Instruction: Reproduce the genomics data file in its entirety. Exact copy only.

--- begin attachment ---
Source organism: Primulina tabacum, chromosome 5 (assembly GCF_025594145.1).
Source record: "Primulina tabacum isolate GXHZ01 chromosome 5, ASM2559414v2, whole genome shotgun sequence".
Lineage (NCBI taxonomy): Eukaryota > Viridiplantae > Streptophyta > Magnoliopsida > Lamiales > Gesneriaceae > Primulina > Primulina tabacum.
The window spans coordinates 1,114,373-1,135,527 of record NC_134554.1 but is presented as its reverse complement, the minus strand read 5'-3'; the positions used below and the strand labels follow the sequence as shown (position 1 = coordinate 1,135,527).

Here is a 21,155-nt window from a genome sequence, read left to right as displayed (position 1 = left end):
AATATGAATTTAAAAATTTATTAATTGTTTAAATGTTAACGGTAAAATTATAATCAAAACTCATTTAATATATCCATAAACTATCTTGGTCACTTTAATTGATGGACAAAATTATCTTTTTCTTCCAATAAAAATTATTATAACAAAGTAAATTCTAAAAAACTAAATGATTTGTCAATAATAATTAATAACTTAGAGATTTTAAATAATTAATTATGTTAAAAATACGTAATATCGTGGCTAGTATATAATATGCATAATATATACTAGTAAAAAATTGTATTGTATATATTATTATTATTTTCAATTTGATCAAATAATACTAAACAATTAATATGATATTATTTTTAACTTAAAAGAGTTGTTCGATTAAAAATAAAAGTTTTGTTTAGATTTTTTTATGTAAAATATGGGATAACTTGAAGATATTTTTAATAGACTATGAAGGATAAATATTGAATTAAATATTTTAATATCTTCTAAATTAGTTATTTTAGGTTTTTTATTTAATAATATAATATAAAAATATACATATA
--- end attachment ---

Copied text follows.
Source organism: Primulina tabacum, chromosome 5 (assembly GCF_025594145.1).
Source record: "Primulina tabacum isolate GXHZ01 chromosome 5, ASM2559414v2, whole genome shotgun sequence".
Lineage (NCBI taxonomy): Eukaryota > Viridiplantae > Streptophyta > Magnoliopsida > Lamiales > Gesneriaceae > Primulina > Primulina tabacum.
The window spans coordinates 1,114,373-1,135,527 of record NC_134554.1 but is presented as its reverse complement, the minus strand read 5'-3'; the positions used below and the strand labels follow the sequence as shown (position 1 = coordinate 1,135,527).

Here is a 21,155-nt window from a genome sequence, read left to right as displayed (position 1 = left end):
AATATGAATTTAAAAATTTATTAATTGTTTAAATGTTAACGGTAAAATTATAATCAAAACTCATTTAATATATCCATAAACTATCTTGGTCACTTTAATTGATGGACAAAATTATCTTTTTCTTCCAATAAAAATTATTATAACAAAGTAAATTCTAAAAAACTAAATGATTTGTCAATAATAATTAATAACTTAGAGATTTTAAATAATTAATTATGTTAAAAATACGTAATATCGTGGCTAGTATATAATATGCATAATATATACTAGTAAAAAATTGTATTGTATATATTATTATTATTTTCAATTTGATCAAATAATACTAAACAATTAATATGATATTATTTTTAACTTAAAAGAGTTGTTCGATTAAAAATAAAAGTTTTGTTTAGATTTTTTTATGTAAAATATGGGATAACTTGAAGATATTTTTAATAGACTATGAAGGATAAATATTGAATTAAATATTTTAATATCTTCTAAATTAGTTATTTTAGGTTTTTTATTTAATAATATAATATAAAAATATACATATA